I work with really smart people. Like the post from Rod Root (Depth Jumps), I have turned to another one of the awesome coaches on my team to explore an idea that I love. Matt Myers is a MovNat certified trainer and the head coach of our adult training program at Force. Matt just so happens to specialize in things that make him look like a ninja (black costume withstanding). I asked Matt how to train athletes to move naturally, freely, and BETTER. He came up with this awesome piece.
Throughout all of history, stories of athleticism have helped to define our human heritage. There was Milo and the first Olympians – legend has it that Milo trained by carrying a bull on his shoulders everyday. As the bull aged, Milo became stronger (this may be the first known example of progressive strength training).
In his book “Born to Run”, author Christopher McDougall highlights the fossilized footprints of early humans whose stride-length suggests sprinting speeds faster than that of Usain Bolt.
There was Pheidippides, who ran 150 miles in two days to beg the Spartans for help against and invading Persian force, who landed in Marathon, Greece. He then ran 25 miles to Athens to announce the victory, and fell dead (the modern “marathon” takes its name from his legend).
Even in modern times, athletes like Bo Jackson are famous not only for their unrivaled athleticism (including the fastest ever 40-time at the NFL combine, 4.12s), but for the seeming lack of modern strength and conditioning we associate with such feats.
These stories are not only a part of our collective history, but our own personal histories as well. My great-great-great-grandfather, John R. Murphy, was strong as a bull. Even after getting hit by a train, which disfigured his arm, he was called the “strongest man in Fairport (NY).” Legend has it that he used to win all kinds of bets down at the railroad station showing feats of strength such as moving hundreds of pounds casks from one platform to another with one arm. He routinely carried railroad ties home 1.5 miles at the young age of 65, and boasted that he would’ve beat John L. Sullivan for the heavyweight boxing crown if he had two good arms. These were the types of stories my father told me as a young child, and shaped my understanding of what it meant to be an “athlete”.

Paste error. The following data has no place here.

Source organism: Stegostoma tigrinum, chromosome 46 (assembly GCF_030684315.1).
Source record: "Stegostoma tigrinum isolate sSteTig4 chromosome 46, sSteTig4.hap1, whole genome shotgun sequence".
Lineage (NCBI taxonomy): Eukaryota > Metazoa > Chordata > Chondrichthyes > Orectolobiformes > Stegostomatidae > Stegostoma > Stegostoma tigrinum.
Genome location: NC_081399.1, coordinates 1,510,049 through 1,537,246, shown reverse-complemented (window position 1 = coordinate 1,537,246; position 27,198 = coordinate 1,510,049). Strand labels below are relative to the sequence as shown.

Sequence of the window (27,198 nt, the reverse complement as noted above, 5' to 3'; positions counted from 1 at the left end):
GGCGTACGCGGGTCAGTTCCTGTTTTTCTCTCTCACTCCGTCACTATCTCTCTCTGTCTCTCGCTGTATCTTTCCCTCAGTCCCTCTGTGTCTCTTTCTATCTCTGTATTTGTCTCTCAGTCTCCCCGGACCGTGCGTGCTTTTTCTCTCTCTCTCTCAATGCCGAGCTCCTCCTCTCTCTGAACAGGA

Obviously, athleticism was a part of our humanity long before the advent of barbells and bumper plates. Which begs the question: put in their situation, how would you perform?
With all of our modern knowledge, but without modern conveniences, how would you train your athletes?
What is a Natural Athlete?
In order to design a program, we must first have a goal. What qualities are important to athletes? Here’s my best stab at three of them – and they might not be what you think.
Situational Awareness – In quarterbacks we call this “pocket awareness” – being able to sense the environment around you and make quick decisions. This is a useful ability in all athletes, however, as the more externally aware you are, the better you can adapt to the situation.
Fluidity – The best athletes in the world are often described as making amazing feats look “effortless.” The flow of their body from one position to the next seems otherworldly. We could also call this “efficiency”. There is no wasted movement. No wasted tension or effort. Many disciplines, from Olympic Weightlifting to Martial Arts, teach us to be fast and powerful means to be relaxed.
Self-Dominance – This is a term I picked up from Ido Portal’s teachings – the idea that you are in complete control of your self at any given moment. It closely relates to being efficient, but expands beyond that. This is awareness not only of your environment (as in situational awareness), but of yourself. It is only when both of these qualities are mastered that you truly unlock the human athletic potential.